I never enjoyed being in computer labs (as a student; I've never taught in one), so I like that "computing" in all its forms can happen anywhere.
May 25, 2010
It's a Book! First Copy of My "iPad Pocket Guide"!
My prolific friend David Blatner started a tradition in the office we once shared. Whenever he published a new book (which is still pretty often) and received his first author copy, he'd bring it around to someone else's desk and say, "It's a book!"
Now that I've published dozens of books myself, I still do the same thing when that first copy arrives—like today's delivery of my iPad Pocket Guide! It's really quite satisfying to have the fruit of a lot of hard work arrive as a tangible thing.
(I'm not contrasting that with digital books, by the way. Receiving the first final PDF of my Take Control of Your iPhone Apps book made me giddy, too.)
May 19, 2010
My review of the 15-inch MacBook Pro (2010)
I've been pretty singularly focused on the iPad since its release, having finished my iPad Pocket Guide (due in stores likely in the next week or so!) and now working on a Take Control ebook about the iPad.
But while I was writing the Pocket Guide, Apple sent me a new 15-inch MacBook Pro review unit, which I used for several weeks while finishing the book. The switch from my 2006 MacBook Pro was painless: I used Migration Assistant on the new laptop to set up my working environment, copied from an external hard drive that had a backup of my hard disk. The fact that I was able to do this easily in the midst of a tight deadline says a lot.
The improved speed and increased memory was much appreciated: I package my print books, which means I do all the writing and layout, so I write directly within InDesign and use Photoshop for processing screen shots. Although the new setup didn't make me write faster (I'm still looking for that particular magic button), it did eliminate some of the little pauses and annoyances I was seeing on my old machine.
I'm happy to report that the new MacBook Pro is nice and speedy: I ended up buying one to replace my 2006 model. I figured I would be buying a new main Mac this year anyway, so the timing worked out nicely. My thoughts on its performance, and particularly how the new graphics-switching technology works, is now online in my latest Seattle Times column: "MacBook Pro makes another jump into the future".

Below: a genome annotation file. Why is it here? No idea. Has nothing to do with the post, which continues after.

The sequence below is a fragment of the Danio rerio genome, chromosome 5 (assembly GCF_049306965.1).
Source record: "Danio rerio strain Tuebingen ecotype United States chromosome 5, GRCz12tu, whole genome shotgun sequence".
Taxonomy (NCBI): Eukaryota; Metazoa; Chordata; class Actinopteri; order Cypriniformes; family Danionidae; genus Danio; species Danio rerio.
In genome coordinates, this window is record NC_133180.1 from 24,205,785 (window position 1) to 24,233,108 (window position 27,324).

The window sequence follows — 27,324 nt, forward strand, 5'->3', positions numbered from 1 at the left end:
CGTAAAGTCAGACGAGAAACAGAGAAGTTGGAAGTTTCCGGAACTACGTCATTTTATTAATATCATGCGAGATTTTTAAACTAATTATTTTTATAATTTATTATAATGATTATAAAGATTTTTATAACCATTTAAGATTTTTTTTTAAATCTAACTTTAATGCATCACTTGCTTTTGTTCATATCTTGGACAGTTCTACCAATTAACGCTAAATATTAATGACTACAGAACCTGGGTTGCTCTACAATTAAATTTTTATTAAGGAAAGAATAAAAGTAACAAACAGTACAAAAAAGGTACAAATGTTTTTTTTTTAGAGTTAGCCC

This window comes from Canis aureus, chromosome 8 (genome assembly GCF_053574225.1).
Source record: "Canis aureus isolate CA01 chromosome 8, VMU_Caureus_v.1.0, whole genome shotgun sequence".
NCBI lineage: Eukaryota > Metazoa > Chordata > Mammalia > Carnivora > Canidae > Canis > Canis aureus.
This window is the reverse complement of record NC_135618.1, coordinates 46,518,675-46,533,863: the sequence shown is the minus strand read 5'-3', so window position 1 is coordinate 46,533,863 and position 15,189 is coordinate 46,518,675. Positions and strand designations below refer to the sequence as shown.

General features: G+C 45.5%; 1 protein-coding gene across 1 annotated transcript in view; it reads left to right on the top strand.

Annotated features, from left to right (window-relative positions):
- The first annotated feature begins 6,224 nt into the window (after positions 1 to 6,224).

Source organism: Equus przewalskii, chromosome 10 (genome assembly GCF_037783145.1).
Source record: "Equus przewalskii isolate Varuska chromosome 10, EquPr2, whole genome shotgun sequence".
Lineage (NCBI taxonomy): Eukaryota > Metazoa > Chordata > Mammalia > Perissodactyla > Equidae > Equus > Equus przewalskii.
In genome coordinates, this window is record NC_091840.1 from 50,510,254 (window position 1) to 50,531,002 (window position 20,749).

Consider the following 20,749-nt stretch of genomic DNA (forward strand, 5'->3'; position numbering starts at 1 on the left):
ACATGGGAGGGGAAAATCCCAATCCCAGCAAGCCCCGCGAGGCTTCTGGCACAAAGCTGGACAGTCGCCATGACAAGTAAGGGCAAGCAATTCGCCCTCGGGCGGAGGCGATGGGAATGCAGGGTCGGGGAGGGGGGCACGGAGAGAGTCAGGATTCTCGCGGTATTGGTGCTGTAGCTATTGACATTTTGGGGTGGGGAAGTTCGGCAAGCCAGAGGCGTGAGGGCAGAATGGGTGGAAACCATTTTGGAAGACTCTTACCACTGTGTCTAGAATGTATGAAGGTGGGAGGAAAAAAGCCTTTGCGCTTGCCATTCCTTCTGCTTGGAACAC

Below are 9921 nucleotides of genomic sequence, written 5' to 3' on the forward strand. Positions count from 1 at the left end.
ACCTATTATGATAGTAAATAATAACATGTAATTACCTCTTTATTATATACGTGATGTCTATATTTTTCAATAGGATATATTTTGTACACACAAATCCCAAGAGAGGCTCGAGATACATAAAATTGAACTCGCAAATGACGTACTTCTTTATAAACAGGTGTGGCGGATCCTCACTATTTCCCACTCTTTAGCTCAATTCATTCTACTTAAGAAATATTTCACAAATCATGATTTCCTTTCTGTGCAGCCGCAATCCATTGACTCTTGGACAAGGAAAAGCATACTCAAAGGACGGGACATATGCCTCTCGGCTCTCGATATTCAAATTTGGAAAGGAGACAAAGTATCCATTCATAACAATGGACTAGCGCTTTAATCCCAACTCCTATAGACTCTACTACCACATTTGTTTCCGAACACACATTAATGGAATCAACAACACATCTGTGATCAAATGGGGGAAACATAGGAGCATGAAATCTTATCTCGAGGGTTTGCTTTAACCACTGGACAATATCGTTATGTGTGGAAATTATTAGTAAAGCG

April 26, 2010
Increase Your iPad Media Storage for Just $49
[This post also appears at TidBITS.]
Here's a cool iPad tip suggested by one of our awesome TidBITS readers. Commenter "Mikey" asks:
Can you use the SD Card Adapter to watch or import h.264 movies?
The idea is that if you watch many movies or other video content, you'd want a lot of storage on your iPad. The base model, $500 Wi-Fi only iPad with 16 GB of storage isn't too roomy once you start throwing media files onto it. But paying $100 more for the 32 GB model, or $200 more for the 64 GB model, may not be in your price range.
What if you could increase that storage for just $49 instead?
Using Apple's $29 iPad Camera Connection Kit and a $20 8 GB SD memory card (or several), you can take an iPad on vacation without lugging a laptop, and still carry more movies than would fit on the iPad by itself. You could also repurpose older, lower-capacity SD cards you may not be using anymore.
The iPad camera kit is designed primarily to import digital photos directly from an SD card or a camera, but because most digital cameras now shoot video as well as still images, incoming video files are supported on the iPad, too. (Although not all formats will run; I discovered I could import clips from a Flip MinoHD video recorder to the iPad using the USB connector module of the kit, but couldn't play them on the iPad. Movies purchased from the iTunes Store, which are wrapped in Apple's FairPlay digital rights management scheme, won't play using the following method.)
To take advantage of this capability, load up the memory card with movies. Let's say you'll be gone for a couple of weeks and want to take just the iPad. Before you leave, encode titles from your DVD collection using a tool such as HandBrake, which offers a convenient Apple TV encoding preset. When a file is created, copy it to the DCIM folder on the SD card. I also successfully tested a short 720p HD video, exported from iMovie at the HD setting.